For instance, I had forgotten about all the wacky lyrics set to such incredibly modern (and often complex) melodies. I'd forgotten that there was a version of Strickly Genteel that even had lyrics at all!! I'd forgotten about the various choral numbers on the soundtrack (here and there), with orchestra.

For those who have seen the movie, how is it?? (I know - that's a question that's probably impossible to answer.)

Edited by Rooster_Ties

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The first time Zappa hit my ears was not too long ago in my friend's station wagon. He popped in Just Another Band From L.A. and "Billy The Mountain" was the introduction of Fank Zappa to me. Before I even knew what this man created I always thought there had to be some kind of music out there that is totally out-of-this-world amazing and when I heard FZ I knew I had found it. Now I'm a Zappa fanatic (mostly his stufff with the mothers, I love Howie and Mark). I cannot, for the life of me, stop listening to the live Filmore cd. I also have Just Another Band From L.A., Over-nite Sensation, Ahead of Their Time, Waka/Jawaka, Lumpy Gravy, and Son of cheap thrills. Any Zappa gurus out there got a reccomendation for my next purchase? I'm only 18 so I never got a chance to experience his albums as they were released or see him live (very unfortunate) so if anyone has videos of Zappa or know where to find some, let me hear some Dynamo-hum.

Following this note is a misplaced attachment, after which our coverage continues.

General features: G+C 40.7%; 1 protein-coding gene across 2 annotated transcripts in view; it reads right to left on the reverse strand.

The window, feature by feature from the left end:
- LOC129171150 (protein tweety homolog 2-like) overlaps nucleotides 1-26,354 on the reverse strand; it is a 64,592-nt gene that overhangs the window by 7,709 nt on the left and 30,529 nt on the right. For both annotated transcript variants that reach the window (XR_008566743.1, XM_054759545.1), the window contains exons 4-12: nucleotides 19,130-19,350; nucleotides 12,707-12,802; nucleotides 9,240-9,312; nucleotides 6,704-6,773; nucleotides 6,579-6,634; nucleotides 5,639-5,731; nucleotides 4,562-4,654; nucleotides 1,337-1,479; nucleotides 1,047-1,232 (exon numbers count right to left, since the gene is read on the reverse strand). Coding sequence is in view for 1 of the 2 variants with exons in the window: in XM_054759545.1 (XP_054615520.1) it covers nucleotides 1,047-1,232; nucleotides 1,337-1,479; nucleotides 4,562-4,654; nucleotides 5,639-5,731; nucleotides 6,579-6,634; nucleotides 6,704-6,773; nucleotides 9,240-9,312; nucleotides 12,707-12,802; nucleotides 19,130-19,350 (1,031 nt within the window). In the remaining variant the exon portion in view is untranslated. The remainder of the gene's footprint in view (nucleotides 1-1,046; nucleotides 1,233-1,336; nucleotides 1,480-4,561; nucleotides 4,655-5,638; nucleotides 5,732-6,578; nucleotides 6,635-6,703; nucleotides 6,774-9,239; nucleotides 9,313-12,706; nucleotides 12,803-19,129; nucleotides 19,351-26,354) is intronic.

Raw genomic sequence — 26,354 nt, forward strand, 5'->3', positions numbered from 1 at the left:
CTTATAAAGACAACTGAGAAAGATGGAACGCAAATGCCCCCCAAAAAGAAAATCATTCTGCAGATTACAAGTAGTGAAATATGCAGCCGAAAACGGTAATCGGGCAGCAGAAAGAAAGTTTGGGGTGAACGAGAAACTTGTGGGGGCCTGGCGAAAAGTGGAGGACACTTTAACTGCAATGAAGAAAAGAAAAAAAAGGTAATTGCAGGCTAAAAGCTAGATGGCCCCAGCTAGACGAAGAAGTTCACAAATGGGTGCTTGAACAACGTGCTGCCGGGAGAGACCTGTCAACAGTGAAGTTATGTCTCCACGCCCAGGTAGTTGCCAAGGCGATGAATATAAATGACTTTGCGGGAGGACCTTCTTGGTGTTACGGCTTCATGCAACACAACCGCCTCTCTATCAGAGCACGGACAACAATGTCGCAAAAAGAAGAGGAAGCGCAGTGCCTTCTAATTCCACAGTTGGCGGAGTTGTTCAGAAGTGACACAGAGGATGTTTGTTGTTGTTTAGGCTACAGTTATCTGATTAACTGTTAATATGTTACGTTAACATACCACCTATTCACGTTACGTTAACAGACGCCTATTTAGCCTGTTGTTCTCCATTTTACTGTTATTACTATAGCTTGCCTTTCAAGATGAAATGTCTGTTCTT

You should definitely pick up "The Grand Wazoo", "One Size Fits All" and "Roxy & Elsewhere". Pretty much anything up until "Joe's Garage" is worth having. After that, it's hit and miss - but some good "hits" if you get the 'right' ones.

I was actually at the "Another Band From LA" show. I've mentioned it elsewhere, but I didn't enjoy it that much at the time. It was a combination of lousy seats and my friend not liking the show at all. I do remember "Call Any Vegetable" as being the highlight of the show. It certainly ROCKS on the album, which I've grown to like quite a bit since.

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Just picked up "You Can't Do That On Stage Anymore - Vol. 2 The Helsinki Concert".

This is a GREAT set. For anyone who loves the George Duke/Napolean Murphy Brock years, this is a 2 CD set of an entire concert by this band. It's got all the great tunes, too. "Inca Roads", "Pygmy Twylyte", "Cheepnis" and many others.

Check it OUT!

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Uncle Meat!

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Just picked up "You Can't Do That On Stage Anymore - Vol. 2 The Helsinki Concert".

This is a GREAT set. For anyone who loves the George Duke/Napolean Murphy Brock years, this is a 2 CD set of an entire concert by this band. It's got all the great tunes, too. "Inca Roads", "Pygmy Twylyte", "Cheepnis" and many others.